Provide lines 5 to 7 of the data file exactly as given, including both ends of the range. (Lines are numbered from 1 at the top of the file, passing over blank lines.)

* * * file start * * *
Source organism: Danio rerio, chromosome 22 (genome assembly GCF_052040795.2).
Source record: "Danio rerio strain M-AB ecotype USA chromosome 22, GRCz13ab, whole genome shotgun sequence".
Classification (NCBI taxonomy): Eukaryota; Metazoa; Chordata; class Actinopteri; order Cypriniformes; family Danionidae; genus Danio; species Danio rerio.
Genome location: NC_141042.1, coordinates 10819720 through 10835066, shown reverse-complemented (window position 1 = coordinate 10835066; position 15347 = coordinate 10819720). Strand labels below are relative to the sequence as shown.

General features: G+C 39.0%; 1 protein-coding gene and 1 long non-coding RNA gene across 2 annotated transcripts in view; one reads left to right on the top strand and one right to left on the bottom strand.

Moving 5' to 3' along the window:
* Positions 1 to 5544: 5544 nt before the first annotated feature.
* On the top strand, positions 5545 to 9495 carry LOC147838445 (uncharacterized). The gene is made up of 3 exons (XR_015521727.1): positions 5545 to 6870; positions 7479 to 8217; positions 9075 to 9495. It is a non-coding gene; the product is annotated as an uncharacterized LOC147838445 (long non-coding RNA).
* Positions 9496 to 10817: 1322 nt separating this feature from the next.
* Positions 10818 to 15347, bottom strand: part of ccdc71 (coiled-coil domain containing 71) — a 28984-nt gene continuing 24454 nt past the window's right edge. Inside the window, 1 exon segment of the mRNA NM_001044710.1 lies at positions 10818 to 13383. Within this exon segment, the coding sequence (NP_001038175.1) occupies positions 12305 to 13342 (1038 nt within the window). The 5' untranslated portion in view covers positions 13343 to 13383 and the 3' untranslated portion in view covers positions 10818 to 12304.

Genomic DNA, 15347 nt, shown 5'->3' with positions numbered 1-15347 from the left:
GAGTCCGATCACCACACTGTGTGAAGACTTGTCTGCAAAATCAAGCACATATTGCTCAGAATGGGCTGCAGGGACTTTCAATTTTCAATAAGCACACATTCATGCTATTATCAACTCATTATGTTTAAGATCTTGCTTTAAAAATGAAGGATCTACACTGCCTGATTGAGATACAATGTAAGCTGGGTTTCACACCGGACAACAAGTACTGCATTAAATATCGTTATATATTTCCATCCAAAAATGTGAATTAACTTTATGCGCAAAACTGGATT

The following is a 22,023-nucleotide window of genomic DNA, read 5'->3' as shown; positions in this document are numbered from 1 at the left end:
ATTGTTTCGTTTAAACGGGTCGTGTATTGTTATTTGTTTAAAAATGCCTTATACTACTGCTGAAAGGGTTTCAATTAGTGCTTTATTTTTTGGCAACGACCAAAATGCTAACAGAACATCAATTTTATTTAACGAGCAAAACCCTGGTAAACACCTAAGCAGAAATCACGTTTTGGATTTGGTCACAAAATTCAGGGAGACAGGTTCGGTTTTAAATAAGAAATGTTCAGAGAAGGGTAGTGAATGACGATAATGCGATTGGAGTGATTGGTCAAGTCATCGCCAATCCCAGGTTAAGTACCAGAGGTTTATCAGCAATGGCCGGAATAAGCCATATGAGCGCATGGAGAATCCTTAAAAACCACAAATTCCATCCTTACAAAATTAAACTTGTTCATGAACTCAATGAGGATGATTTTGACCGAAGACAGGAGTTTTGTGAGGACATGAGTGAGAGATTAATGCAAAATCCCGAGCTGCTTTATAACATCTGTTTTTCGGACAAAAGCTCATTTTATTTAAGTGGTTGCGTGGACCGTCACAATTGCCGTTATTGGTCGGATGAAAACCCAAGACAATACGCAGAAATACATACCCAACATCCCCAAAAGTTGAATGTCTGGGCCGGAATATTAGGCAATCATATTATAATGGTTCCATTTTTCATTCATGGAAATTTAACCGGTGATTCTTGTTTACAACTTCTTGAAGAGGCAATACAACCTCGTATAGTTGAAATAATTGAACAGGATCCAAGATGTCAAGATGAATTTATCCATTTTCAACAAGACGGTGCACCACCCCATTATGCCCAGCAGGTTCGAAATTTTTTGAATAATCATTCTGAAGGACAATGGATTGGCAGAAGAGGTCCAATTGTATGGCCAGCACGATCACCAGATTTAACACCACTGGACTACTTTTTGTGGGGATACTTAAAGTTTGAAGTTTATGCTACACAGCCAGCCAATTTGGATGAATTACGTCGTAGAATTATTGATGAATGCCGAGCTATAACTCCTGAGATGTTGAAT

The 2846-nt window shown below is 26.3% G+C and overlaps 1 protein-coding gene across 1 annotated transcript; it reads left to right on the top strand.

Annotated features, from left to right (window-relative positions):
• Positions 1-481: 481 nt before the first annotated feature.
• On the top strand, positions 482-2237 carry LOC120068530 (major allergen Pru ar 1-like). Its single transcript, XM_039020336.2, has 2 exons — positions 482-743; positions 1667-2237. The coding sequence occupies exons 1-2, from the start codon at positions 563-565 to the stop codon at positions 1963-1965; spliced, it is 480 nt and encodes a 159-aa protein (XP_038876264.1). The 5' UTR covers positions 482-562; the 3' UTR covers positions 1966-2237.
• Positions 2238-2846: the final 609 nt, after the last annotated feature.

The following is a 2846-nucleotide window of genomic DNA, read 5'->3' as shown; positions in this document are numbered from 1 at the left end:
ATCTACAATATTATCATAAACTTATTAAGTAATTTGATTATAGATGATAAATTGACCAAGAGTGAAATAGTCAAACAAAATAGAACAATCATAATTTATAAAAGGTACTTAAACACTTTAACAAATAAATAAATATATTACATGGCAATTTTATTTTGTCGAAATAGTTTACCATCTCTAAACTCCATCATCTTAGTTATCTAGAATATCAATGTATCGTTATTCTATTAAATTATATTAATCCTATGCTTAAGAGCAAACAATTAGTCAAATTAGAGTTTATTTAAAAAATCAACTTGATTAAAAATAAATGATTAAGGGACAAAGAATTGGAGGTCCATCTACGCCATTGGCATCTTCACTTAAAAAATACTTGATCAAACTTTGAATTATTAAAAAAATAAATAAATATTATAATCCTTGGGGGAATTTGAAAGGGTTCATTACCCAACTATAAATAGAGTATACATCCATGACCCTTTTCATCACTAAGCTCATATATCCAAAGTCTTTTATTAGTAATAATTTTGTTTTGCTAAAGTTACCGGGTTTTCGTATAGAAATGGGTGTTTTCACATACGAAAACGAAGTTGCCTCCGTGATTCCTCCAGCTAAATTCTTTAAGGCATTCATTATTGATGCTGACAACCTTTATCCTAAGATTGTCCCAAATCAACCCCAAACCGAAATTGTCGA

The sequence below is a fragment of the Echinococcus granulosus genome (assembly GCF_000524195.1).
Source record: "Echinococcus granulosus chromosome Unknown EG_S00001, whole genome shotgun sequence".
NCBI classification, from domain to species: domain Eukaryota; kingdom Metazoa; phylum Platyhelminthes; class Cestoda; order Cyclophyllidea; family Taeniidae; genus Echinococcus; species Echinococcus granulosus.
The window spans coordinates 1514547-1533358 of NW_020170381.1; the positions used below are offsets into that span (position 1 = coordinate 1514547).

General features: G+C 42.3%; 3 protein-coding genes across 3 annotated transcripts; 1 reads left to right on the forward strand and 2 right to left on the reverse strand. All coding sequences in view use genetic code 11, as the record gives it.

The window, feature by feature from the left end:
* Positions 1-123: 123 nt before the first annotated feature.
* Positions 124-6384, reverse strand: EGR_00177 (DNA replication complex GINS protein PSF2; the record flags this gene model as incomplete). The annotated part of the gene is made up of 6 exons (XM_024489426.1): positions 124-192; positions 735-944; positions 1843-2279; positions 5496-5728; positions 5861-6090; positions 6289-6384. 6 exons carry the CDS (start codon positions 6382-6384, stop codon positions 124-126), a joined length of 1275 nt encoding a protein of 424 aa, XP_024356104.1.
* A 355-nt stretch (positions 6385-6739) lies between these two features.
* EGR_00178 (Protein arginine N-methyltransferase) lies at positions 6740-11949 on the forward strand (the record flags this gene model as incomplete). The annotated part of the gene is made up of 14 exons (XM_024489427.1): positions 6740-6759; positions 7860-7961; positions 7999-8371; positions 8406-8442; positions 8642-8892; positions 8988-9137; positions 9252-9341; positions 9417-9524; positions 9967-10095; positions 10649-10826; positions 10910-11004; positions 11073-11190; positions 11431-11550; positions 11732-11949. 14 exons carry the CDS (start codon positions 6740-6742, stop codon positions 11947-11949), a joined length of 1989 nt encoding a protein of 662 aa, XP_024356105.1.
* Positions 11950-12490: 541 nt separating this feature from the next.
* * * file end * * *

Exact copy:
General features: G+C 39.0%; 1 protein-coding gene and 1 long non-coding RNA gene across 2 annotated transcripts in view; one reads left to right on the top strand and one right to left on the bottom strand.

Moving 5' to 3' along the window:
* Positions 1 to 5544: 5544 nt before the first annotated feature.